Somehow I woke up feeling refreshed on Sunday morning, ready to take on the race. My legs were still a bit sluggish, but mentally, I was pumped and excited to go. I remembered what coach John told me, what pace to aim to go at, and not a second faster. My plan was to start slower than that until the crowds eased up a bit, find a groove, then go a bit faster. I wanted to keep a good pace the first third but on a conservative side, push a bit harder the middle third, and then once we hit Dallas Road and the course would be flat or downhill (mostly), along the coastline all the way to the finish, kick it that extra notch. Everything was going according to plan. I felt strong physically and I was really in check with my body and my strategy the whole way.  

Then the unexpected happened, my quad muscles in both my legs (more so the left) cramped and bad. I was in complete disbelief as this has never happened to be in a half marathon before - it's happened in all 3 marathons so far, although less so with every one I do. When I've had cramping in my calves, I can almost withstand it, run through it (albeit slower), or deal with it a bit easier. Those I've deduced have been about electrolyte balance, and since the first time it happened in a race, I've figured out my strategy for avoiding those and they've not come back. But the quad cramps, I know it can't possibly be simply a matter of nutrition, but a result of muscle fatigue - afterall, the only other times it's happened was late into my marathons. Somehow whatever it was I was fighting on Saturday that made it hard for me to move my legs, it sucked the life out of them. I could only fool them into running this race about 17km before they quit on me. Quad cramps are almost impossible to run with - absolutely debilitating and painful as heck.

The moment the cramping kicked in, I knew the personal best time I was chasing was a goner. I would have had it if I could have maintained my pace another 4km. I had the energy and the will the do it - I could visualize and taste that fast finish. But my quad muscles had another plan. Somehow, I stayed positive, told myself that with only 4km to go, I can simply deal with the pain, do what I need to do, and still finish strong within a respectable time, even if not a best time. I kept the smile on my face, enjoyed my surroundings, and kept this positive outlook. Getting mad would not improve the situation, so I had no choice but to make lemonade.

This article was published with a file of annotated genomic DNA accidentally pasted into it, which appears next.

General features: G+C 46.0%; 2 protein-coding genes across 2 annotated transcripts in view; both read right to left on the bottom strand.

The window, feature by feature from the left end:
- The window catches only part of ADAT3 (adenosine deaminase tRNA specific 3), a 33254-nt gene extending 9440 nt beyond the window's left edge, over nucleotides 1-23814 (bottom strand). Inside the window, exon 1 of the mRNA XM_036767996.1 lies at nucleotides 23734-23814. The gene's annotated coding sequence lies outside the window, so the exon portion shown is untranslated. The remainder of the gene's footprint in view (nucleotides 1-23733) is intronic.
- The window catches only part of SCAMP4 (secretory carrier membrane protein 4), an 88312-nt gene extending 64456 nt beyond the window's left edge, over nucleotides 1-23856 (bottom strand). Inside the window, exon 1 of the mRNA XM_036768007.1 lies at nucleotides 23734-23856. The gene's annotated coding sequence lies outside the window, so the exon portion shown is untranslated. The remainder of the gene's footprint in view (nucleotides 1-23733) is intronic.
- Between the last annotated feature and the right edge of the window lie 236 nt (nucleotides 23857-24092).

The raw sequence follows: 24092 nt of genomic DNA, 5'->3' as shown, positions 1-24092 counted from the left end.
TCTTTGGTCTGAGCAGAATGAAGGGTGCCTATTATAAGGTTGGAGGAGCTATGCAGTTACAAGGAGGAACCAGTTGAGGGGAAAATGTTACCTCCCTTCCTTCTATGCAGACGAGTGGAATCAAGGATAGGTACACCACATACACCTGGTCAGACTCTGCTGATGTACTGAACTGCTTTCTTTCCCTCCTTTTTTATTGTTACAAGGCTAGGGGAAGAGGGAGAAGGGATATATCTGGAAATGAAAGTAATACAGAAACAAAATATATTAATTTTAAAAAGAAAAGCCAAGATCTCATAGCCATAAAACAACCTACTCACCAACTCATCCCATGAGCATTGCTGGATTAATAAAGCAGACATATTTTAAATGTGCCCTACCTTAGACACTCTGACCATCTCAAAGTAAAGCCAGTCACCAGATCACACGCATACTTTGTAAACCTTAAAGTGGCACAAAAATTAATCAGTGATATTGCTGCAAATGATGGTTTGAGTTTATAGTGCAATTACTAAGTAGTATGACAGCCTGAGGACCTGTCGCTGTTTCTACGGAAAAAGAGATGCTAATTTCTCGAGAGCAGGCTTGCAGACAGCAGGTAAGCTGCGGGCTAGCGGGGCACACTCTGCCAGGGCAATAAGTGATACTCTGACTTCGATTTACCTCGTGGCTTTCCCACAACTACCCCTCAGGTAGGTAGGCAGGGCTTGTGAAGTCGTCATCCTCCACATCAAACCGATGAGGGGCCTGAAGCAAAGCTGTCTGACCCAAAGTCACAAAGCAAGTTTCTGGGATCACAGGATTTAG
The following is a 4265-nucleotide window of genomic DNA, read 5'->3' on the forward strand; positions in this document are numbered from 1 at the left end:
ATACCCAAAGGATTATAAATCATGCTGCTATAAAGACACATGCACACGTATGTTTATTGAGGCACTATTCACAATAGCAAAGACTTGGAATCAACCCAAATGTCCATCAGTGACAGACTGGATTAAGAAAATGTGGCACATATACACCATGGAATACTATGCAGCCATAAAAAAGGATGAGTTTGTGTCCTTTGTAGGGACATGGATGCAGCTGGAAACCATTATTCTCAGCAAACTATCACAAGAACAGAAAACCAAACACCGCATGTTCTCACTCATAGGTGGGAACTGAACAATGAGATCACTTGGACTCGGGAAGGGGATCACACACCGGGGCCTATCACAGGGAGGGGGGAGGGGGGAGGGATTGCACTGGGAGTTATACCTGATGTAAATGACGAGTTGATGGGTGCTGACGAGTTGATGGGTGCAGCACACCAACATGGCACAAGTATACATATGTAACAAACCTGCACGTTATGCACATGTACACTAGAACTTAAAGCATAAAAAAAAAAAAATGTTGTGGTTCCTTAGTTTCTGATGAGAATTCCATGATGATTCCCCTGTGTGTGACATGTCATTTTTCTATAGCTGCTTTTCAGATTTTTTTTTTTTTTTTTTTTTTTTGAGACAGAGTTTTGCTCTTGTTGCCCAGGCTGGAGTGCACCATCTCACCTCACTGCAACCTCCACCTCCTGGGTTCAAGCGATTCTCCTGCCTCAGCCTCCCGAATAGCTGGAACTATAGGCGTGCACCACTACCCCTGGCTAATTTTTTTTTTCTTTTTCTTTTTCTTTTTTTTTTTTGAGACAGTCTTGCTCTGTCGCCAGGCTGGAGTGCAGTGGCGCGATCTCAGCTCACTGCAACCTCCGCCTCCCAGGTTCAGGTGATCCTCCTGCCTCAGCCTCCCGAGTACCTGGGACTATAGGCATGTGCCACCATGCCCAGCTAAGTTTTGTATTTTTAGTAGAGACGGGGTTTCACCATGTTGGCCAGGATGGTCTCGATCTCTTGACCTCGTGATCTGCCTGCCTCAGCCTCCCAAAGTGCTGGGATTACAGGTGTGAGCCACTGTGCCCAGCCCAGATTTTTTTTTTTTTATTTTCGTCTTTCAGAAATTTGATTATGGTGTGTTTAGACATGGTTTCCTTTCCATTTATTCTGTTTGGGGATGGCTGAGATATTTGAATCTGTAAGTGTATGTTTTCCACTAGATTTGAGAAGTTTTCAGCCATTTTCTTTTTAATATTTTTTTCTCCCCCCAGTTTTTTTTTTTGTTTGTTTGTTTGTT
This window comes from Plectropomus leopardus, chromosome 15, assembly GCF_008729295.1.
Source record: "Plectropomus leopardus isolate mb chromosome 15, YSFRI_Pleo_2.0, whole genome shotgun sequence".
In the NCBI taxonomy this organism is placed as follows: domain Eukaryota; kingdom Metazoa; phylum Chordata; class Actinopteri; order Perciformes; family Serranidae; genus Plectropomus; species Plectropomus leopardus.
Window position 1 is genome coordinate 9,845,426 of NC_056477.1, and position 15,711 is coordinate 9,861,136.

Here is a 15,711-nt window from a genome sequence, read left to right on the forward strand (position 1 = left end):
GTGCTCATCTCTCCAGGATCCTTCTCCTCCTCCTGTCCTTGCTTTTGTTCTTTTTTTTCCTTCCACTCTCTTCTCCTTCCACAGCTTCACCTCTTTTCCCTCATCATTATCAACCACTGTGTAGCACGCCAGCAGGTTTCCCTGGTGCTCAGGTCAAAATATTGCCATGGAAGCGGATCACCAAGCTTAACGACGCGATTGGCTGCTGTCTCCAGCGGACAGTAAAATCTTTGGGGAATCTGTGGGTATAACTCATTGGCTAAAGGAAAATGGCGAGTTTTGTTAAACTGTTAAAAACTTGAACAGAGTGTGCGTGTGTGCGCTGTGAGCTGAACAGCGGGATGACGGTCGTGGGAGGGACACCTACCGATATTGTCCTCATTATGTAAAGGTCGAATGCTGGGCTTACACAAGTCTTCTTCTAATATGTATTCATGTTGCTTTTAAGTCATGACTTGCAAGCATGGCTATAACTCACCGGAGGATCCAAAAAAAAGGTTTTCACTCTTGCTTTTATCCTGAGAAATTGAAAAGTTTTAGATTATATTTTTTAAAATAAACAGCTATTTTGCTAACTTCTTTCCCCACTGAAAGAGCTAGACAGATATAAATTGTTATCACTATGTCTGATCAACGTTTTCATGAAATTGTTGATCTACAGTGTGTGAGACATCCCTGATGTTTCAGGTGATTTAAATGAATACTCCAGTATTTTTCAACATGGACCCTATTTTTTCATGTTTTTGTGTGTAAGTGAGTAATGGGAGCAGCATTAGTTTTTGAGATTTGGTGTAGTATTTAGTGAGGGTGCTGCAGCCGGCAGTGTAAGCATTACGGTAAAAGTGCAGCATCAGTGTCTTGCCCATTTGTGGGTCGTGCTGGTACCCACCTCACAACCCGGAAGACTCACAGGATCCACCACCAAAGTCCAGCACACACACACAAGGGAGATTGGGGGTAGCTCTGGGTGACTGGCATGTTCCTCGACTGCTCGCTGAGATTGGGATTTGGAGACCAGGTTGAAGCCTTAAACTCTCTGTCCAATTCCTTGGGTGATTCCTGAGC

I found a nearby tree and made my way over to it to lean on as I stretched my quads out for a couple minutes. Yes, 2 good minutes added onto my finish time right here. The next 2kms, all my quads could muster was a slow jog, a good 1min/km slower pace than what I had been averaging over the previous 17km. So here, another couple minutes to add onto my finish time. Finishing under 2 hours was now officially doomed. I had a couple kms left and I was ready to push a tiny bit harder after another good stretch walking through the last aid station. I ran hard, despite the pain in my legs, knowing it wasn't too much further to go. Next thing I knew,  the "400m to go" sign was within sight. I flicked the speed switch into the 'on' position and picked off the a few runners ahead of before hitting the finish line at full tilt. My legs screamed at me the moment I crossed the finish and had to come to a stop, but I was pleased that even with all that pain in the final kms, I was able to cross the line in a strong time of 2:03:43.

Flying to the finish
So I had said I wouldn't beat myself up if I didn't achieve my goal. I know full well that had I felt better physically going into the race, I would have done so much better. I don't know what I was fighting off, but it was nasty and messed me up good. Yes, I am frustrated that I was so close to achieving my goal, and I didn't....again. Yes, I am frustrated that something went wrong on race day......again. But I don't expect perfection. I will just try again. I am only starting to be 'back' again, so the results I'm looking for WILL come. It's just a matter of time. With every race, whatever the outcome, there's learning involved, more wisdom and experience to store in my toolkit. And regardless, every race I do is an achievement, especially when I consider where I started. This was only a 2 year runniversary - I'm relatively new to this sport.